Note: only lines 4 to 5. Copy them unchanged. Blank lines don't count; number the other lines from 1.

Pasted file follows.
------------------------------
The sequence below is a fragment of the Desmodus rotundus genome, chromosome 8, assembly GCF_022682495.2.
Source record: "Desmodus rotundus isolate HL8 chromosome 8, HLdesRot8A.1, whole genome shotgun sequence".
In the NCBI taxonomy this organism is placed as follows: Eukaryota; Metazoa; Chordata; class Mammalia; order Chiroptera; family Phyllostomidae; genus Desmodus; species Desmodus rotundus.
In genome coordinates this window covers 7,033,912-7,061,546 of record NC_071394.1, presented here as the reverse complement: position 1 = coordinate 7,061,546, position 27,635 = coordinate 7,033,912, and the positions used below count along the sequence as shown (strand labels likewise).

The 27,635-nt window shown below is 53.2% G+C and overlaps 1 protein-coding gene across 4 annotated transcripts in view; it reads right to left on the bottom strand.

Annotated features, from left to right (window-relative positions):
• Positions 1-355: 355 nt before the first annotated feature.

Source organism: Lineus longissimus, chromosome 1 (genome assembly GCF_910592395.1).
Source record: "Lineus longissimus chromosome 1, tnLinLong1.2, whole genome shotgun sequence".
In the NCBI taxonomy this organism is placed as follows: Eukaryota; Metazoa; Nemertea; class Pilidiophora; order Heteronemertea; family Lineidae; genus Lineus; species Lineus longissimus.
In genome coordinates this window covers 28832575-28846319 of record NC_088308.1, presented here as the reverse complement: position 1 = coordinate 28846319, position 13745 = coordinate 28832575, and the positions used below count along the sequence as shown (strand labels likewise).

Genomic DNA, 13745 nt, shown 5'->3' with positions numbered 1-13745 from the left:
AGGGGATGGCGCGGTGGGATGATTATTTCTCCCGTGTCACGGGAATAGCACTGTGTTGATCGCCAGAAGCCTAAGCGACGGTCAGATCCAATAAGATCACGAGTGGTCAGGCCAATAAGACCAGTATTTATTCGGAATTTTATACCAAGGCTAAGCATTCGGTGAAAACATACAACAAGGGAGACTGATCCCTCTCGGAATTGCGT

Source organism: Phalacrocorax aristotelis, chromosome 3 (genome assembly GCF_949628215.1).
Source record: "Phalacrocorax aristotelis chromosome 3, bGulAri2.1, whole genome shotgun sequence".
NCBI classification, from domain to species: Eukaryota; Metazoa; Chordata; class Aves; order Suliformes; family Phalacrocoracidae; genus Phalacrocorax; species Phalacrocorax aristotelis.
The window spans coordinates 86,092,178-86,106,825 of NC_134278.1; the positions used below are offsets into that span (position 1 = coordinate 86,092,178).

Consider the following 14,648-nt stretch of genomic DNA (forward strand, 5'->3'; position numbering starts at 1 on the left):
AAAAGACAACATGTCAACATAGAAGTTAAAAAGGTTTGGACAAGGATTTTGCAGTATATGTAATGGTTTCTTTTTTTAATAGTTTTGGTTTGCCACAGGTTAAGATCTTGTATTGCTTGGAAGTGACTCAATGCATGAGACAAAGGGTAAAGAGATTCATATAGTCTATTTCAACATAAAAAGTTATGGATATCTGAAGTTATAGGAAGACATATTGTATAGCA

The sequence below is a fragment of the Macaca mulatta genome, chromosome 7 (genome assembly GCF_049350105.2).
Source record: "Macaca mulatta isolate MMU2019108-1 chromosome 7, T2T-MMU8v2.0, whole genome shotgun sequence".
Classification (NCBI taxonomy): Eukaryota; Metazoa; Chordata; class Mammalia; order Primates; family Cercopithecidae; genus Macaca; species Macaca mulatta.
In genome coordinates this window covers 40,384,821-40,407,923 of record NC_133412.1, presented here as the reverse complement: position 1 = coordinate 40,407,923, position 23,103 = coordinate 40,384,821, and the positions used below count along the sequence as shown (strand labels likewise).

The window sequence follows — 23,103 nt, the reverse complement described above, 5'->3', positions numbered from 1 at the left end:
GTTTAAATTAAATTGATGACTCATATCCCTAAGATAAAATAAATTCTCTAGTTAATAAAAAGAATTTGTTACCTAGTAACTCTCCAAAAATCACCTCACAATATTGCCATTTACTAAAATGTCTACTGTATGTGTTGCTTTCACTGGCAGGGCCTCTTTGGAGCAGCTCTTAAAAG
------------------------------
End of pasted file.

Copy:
In genome coordinates this window covers 7,033,912-7,061,546 of record NC_071394.1, presented here as the reverse complement: position 1 = coordinate 7,061,546, position 27,635 = coordinate 7,033,912, and the positions used below count along the sequence as shown (strand labels likewise).

The 27,635-nt window shown below is 53.2% G+C and overlaps 1 protein-coding gene across 4 annotated transcripts in view; it reads right to left on the bottom strand.